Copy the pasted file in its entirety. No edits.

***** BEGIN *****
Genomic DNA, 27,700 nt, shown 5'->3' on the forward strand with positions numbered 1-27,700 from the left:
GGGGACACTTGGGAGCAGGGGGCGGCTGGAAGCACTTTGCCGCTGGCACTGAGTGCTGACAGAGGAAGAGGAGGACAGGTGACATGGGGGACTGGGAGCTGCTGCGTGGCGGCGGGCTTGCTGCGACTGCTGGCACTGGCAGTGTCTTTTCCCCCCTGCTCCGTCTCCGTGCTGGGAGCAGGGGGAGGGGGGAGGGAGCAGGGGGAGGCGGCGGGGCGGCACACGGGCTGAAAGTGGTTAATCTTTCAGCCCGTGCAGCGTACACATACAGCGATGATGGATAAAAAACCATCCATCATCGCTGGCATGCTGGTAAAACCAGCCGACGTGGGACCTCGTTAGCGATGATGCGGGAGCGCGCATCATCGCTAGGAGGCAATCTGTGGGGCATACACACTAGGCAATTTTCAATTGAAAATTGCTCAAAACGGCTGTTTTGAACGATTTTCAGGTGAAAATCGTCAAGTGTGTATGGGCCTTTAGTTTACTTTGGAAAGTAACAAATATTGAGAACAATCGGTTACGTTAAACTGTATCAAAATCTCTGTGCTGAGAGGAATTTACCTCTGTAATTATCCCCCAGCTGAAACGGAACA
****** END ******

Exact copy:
Genomic DNA, 27,700 nt, shown 5'->3' on the forward strand with positions numbered 1-27,700 from the left:
GGGGACACTTGGGAGCAGGGGGCGGCTGGAAGCACTTTGCCGCTGGCACTGAGTGCTGACAGAGGAAGAGGAGGACAGGTGACATGGGGGACTGGGAGCTGCTGCGTGGCGGCGGGCTTGCTGCGACTGCTGGCACTGGCAGTGTCTTTTCCCCCCTGCTCCGTCTCCGTGCTGGGAGCAGGGGGAGGGGGGAGGGAGCAGGGGGAGGCGGCGGGGCGGCACACGGGCTGAAAGTGGTTAATCTTTCAGCCCGTGCAGCGTACACATACAGCGATGATGGATAAAAAACCATCCATCATCGCTGGCATGCTGGTAAAACCAGCCGACGTGGGACCTCGTTAGCGATGATGCGGGAGCGCGCATCATCGCTAGGAGGCAATCTGTGGGGCATACACACTAGGCAATTTTCAATTGAAAATTGCTCAAAACGGCTGTTTTGAACGATTTTCAGGTGAAAATCGTCAAGTGTGTATGGGCCTTTAGTTTACTTTGGAAAGTAACAAATATTGAGAACAATCGGTTACGTTAAACTGTATCAAAATCTCTGTGCTGAGAGGAATTTACCTCTGTAATTATCCCCCAGCTGAAACGGAACA